Are you confused about all the different types of coffee drinks out there?
That’s OK, because this article will explain 20 of the most popular coffees around, so you’ll never be in the dark again.
As a coffee aficionado who has spent the last 10 years drinking a range of coffees on 3 different continents, I’m well positioned to guide you on this rocky trail ;).
In short, the coffees we’ll cover are:
Click the above image to enlarge.
Keep reading to find out more about each of these beverages. We’ve also compiled them into a handy visual infographic here.
20 Types of Coffee Drinks
1 shot of espresso | 30 ml | 30 mg – 75 mg of caffeine
Fun fact: an espresso has the highest concentration of caffeine per unit volume of any coffee.
We’re putting the espresso first on this list because it forms the foundation of many other coffees. This beverage is served as a small, strong shot of caffeine. It has a high concentration of caffeine per unit volume, so it’s great for kick starting your day.
Typically, it has 30 – 75 mg of caffeine, though some sources say it can have as much as 100 g of caffeine per shot.
2 shots of espresso | about 60 ml | 60 mg – 150 mg of caffeine
Fun fact: the double espresso is often referred to as doppio, which means “double” in Italian.
Double the caffeine, double the fun. A double espresso is 2 shots of espresso, terrific for when one shot just won’t cut it. Served in a larger cup, about 170 ml, this is a very strong beverage indeed.
Large espresso | 45-60 ml
Fun fact: lungo means “long” in Italian. Because it’s a “long” espresso.
A lungo is an espresso coffee, but with a higher volume than a standard espresso. So it has roughly 45 ml – 60 ml of coffee in a single cup, instead of 30 ml.
Small espresso | 20 ml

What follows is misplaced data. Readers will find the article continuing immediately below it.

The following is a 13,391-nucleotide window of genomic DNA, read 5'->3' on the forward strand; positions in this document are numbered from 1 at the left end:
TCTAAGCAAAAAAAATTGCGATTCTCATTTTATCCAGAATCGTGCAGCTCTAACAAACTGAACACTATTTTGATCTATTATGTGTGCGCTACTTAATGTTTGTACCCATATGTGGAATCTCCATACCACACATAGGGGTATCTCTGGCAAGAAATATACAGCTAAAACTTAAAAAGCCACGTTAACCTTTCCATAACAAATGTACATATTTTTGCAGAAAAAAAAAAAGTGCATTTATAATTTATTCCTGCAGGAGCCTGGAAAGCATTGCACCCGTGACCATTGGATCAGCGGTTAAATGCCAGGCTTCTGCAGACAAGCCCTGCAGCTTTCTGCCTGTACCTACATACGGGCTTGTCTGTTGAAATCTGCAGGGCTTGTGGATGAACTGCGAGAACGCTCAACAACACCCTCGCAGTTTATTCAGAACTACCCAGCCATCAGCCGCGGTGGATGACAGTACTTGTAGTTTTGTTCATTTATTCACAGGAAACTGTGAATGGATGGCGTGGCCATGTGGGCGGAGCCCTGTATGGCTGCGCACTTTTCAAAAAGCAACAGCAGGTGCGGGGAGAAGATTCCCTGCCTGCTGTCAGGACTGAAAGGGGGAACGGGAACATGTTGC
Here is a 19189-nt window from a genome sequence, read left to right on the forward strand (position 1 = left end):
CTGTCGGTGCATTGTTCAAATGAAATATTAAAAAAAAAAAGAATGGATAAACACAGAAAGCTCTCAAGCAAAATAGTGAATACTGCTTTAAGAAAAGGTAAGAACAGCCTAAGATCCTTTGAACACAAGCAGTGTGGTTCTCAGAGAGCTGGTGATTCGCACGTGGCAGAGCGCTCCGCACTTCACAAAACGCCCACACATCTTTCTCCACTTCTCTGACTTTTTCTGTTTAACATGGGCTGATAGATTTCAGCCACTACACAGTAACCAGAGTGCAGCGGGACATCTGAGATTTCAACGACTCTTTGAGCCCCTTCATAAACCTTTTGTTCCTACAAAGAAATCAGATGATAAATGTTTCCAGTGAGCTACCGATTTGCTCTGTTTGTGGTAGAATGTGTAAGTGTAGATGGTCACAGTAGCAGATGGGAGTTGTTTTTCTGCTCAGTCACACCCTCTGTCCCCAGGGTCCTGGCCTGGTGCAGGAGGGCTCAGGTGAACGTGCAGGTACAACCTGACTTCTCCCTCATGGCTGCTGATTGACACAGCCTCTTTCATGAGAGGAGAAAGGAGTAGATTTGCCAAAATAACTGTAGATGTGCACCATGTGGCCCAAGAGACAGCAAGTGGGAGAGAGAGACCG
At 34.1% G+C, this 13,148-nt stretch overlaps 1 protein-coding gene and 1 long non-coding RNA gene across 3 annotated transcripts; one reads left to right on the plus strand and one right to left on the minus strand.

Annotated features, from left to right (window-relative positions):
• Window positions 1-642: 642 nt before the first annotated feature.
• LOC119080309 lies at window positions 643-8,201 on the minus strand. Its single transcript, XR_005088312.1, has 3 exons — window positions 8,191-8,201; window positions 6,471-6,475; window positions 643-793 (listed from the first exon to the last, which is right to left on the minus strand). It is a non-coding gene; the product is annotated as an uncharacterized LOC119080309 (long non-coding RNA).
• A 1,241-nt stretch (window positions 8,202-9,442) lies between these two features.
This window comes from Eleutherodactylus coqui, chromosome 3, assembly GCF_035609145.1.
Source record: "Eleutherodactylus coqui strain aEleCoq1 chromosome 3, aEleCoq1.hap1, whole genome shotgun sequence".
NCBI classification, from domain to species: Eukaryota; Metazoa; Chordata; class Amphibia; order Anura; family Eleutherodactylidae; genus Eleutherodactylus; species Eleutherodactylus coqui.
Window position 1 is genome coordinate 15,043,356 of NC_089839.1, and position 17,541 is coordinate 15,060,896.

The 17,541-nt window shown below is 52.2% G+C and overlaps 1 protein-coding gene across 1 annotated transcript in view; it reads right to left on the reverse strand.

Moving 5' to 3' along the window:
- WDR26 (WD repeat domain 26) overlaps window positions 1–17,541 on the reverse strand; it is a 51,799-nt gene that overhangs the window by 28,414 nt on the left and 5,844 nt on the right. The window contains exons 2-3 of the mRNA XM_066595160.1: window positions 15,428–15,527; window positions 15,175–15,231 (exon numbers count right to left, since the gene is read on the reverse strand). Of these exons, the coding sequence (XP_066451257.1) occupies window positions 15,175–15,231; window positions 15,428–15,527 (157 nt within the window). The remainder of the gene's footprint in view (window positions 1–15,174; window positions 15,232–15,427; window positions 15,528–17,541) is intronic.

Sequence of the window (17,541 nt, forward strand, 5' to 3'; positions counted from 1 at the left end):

Fun fact: “ristretto” means “restricted” in Italian.
A ristretto is a short espresso, roughly 20 ml in volume instead of the standard 30 ml.
Black filtered coffee | French press | 8 oz
Fun fact: black coffee contains virtually no calories. So it’s great for those on a calorie restriction
Here, I’m talking about a standard cup (about 8 oz or 235 ml) of black coffee, made using a French press. Although black coffee can also mean an Americano or a drip coffee.
1 shot of espresso | hot water added on top | approx. ratio of 1-to-3 coffee-to-water
Fun fact: the americano is believed to have originated in World War II. American soldiers in Italy didn’t like the harsh taste of the local espresso. So they came up with a milder version called the americano.
Also technically a “black coffee”, the americano is a shot of espresso made up with hot water. So it’s a larger and milder beverage than the espresso, since the water dilutes the coffee.
If given the choice between a black filter coffee and an americano, I always choose the filtered. Though fewer coffee shops these days offer filtered coffee, which sucks.
1 shot of espresso | hot water added first
Fun fact: the long black is very popular in Australia and New Zealand.
Similar to an americano, the main difference is the hot water is added to the cup first in a long black. Then, a shot of espresso is added.
Also, less water is used in a long black, making it a stronger drink than the americano.
One espresso shot | steamed milk | foam milk | 1:3 ratio of coffee-to-milk
Fun fact: “latte” comes from the Italian “caffè latte”, which means milk coffee.
The similarities between the flat white, cappuccino, and latte often confused me. If you suffer from the same plight, hopefully this (and the following two) will help. The main difference is the amount of milk added.
A latte is a coffee made with one shot of espresso along with a layer of steamed milk and a final layer of foam milk on top. Flavor and syrups are sometimes added.
It has more milk than a flat white, so it’s not as strong.
One espresso shot | steamed milk | foam milk | 1:1:1 ratio
Fun fact: the cappuccino is a breakfast drink in Italy, so it’s usually not ordered after 11AM.
The cappuccino is one part espresso, one part milk, and one part foam. In other words, it has an equal amount of coffee, steam milk, and foam milk. The latte has more milk than coffee.
A cappuccino will also have chocolate powder or flakes on top.
One espresso shot | steamed milk
Fun fact: apparently, people can’t seem to agree on the place of origin of the flat white. Some say Australia and some say New Zealand. Now I know why there’s such a rivalry between the two nations ;).
The flat white is my go-to espresso drink. I prefer it to a latte because it’s stronger and more flavorful.
This beverage has about half the amount of milk in a latte, and it may also have an additional shot of espresso. Either way, it’s a stronger drink than the latte due to the higher coffee concentration.